Abuse of academic freedom enables antisemitism at Rutgers

Abuse of academic freedom enables antisemitism at Rutgers

Academic freedom has best been defined by the American Federation of Teachers as “based on the idea that the free exchange of ideas on campus is essential to good education.”  The principle of academic freedom has always been a foundational belief for me.

Two circumstances established this foundation. The first involved the 1965 Rutgers controversy regarding the Marxist history professor Eugene Genovese. The second concerned a course I took at my undergraduate alma mater, Northwestern University, on the Israeli-Arab conflict in 1969. It was taught by political science professor Ibrahim Abu-Lughod, who was then considered to be, with Edward Said of Columbia, one of the two leading advocates of the Palestinian Arab cause.

The Genovese controversy involved this statement of his: “Those of you who know me know that I am a Marxist and a Socialist. Therefore, unlike most of my distinguished colleagues here this morning, I do not fear or regret the impending Viet Cong victory in Vietnam.”

While I disagreed with Professor Genovese, I thought his statement was well within the bounds of the First Amendment and academic freedom.  He was not encouraging violence, and it encouraged thoughtful intellectual discourse on the Rutgers campus and the greater American political community.  Richard Hughes distinguished himself as a great New Jersey governor by defending Genovese’s civil liberties.  And Rutgers burnished its reputation for academic freedom by standing by the professor and defending his right to teach.

The Northwestern issue was a life-defining matter for me. I have been a lifelong committed right-of-center Zionist. Abu-Lughod, who grew up in an Arab Palestinian family in Jaffa, fought against the establishment of the State of Israel in 1948. Said characterized him as “Palestine’s foremost academic intellectual”; he and Said were spokesmen for the Palestinian Liberation Organization in April 1988, when Secretary of State George Shultz opened talks with the group.

Abu-Lughod taught a highly reputed course on the Arab-Israeli conflict. I have always believed that I should study all points of view on an issue, even those on which I held extremely strong intellectual and emotional convictions.

My decision to take the Abu-Lughod course was one of the best decisions I made in my academic career. Abu-Lughod was abundantly fair, including in his course syllabus the works of such pro-Zionist academics as Christopher Sykes, Nadav Safran, and Walter Laqueur. I retained my right-of-center pro-Zionist views. Although the course did not increase my sympathy for the Palestinian Arab cause, it enhanced my understanding of it, and in the process it broadened my knowledge of the Middle East and the Israel-Arab conflict.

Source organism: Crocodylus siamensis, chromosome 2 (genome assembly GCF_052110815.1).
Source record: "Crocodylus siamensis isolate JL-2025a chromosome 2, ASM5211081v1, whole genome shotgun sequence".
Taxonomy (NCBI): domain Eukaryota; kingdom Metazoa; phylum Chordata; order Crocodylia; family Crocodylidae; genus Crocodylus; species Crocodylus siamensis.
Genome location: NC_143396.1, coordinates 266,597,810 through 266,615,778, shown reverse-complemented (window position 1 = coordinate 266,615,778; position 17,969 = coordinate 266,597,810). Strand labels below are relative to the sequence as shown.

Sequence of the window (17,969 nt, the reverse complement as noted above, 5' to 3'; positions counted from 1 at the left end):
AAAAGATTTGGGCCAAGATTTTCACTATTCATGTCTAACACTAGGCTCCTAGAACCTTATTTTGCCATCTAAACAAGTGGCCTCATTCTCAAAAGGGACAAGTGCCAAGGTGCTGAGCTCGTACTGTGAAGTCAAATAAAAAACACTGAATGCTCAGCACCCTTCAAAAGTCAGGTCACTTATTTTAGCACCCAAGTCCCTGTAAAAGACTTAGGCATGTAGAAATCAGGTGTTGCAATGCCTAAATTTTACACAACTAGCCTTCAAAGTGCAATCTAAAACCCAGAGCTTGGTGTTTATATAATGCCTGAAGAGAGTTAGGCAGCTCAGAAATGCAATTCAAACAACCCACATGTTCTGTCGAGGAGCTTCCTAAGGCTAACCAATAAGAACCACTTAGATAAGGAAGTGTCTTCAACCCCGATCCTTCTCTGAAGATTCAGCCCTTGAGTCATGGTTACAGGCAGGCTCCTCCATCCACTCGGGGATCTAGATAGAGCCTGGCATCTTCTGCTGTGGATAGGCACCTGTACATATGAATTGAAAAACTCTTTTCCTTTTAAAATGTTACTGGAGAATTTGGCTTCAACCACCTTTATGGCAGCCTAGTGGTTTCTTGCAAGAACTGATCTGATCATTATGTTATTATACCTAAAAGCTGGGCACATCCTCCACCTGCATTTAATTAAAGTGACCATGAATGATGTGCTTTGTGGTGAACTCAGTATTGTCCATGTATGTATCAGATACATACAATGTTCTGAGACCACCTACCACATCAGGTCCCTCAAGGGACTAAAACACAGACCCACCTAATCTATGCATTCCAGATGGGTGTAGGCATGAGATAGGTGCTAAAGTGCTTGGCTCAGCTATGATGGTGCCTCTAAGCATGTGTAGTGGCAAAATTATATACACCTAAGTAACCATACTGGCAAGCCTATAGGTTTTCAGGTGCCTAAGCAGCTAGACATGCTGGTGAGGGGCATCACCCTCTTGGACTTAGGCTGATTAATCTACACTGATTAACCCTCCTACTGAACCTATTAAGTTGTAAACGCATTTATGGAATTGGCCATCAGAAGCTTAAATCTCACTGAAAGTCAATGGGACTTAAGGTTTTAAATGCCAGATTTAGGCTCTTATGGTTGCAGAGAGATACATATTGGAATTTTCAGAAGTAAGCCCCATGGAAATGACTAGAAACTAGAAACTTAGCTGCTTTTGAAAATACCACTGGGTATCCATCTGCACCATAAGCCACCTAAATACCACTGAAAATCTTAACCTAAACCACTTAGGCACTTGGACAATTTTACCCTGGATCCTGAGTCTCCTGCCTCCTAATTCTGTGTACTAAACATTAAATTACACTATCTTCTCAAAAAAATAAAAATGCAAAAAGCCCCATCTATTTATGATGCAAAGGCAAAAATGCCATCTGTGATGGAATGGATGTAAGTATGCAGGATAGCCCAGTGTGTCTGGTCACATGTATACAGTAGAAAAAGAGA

Ibrahim Abu-Lughod never in any way encouraged antisemitism. Quite the contrary. And the Abu-Lughod episode in my life constituted academic freedom at its best.

By contrast, at Rutgers today, two Arab professors are engaged in a plethora of falsehoods, with the undeniable impact of encouraging antisemitism. Academic freedom was never intended to immunize a campus voice of hatred from accountability. Furthermore, in the academic world, we must never confuse liberty with license. If you believe these two academics, you will accept the repulsive notion that a position on the academic faculty gives you a license to spread vitriolic hatred.

Jasbir K. Puar is a professor of women’s and gender studies at Rutgers, and the author of “The Right to Maim.” This book contends that Israel has a policy of maiming its Palestinian residents instead of killing them, to maintain the “stranglehold” Israel’s “colonialist” regime has on its Palestinian “subjects.”  Tablet magazine’s editor-in-chief, Liel Leibovitz, has described the book as “rife with contradictions and short on facts …an intellectual and moral hoax.” This book is a classic “blood libel” of Jews.

Sahar Aziz is a distinguished professor of law and chancellor’s social justice scholar at Rutgers Law School.  She has asserted that Israel’s self-defense against Hamas was “disproportionate and brutal” and “genocidal in intent.” Her falsehoods disputing the brutality of Hamas against Israeli women and children were flagrant, despite verification of Hamas’s sexual violence and the beheading of babies.

The falsehoods of Puar and Aziz have had the unmistakable impact of contributing to the legitimization of antisemitism on the Rutgers New Brunswick campus.  Students have complained about death threats against Jews online and harassment of Jewish fraternity members.

This climate of antisemitism at Rutgers has resulted in its president, Jonathan Holloway, being summoned to Washington to appear before the House Education and the Workforce Committee, the committee investigating antisemitism on our college campuses, chaired by Virginia Foxx (R-NC).  Holloway must account for the measures he and his staff took to combat antisemitism at Rutgers. An excellent place to start would be to guarantee that a distorted concept of academic freedom will no longer be accepted as a shield against accountability for antisemitic faculty members.

This essay first appeared on Mr. Steinberg’s
Substack, “The Voice of Dynamic Political Centrism”

Alan J. Steinberg of Highland Park was regional administrator of Region 2 EPA during the administration of former President George W. Bush, and he was executive director of the New Jersey Meadowlands Commission. He is a graduate of Northwestern University and the University of Wisconsin Law School.

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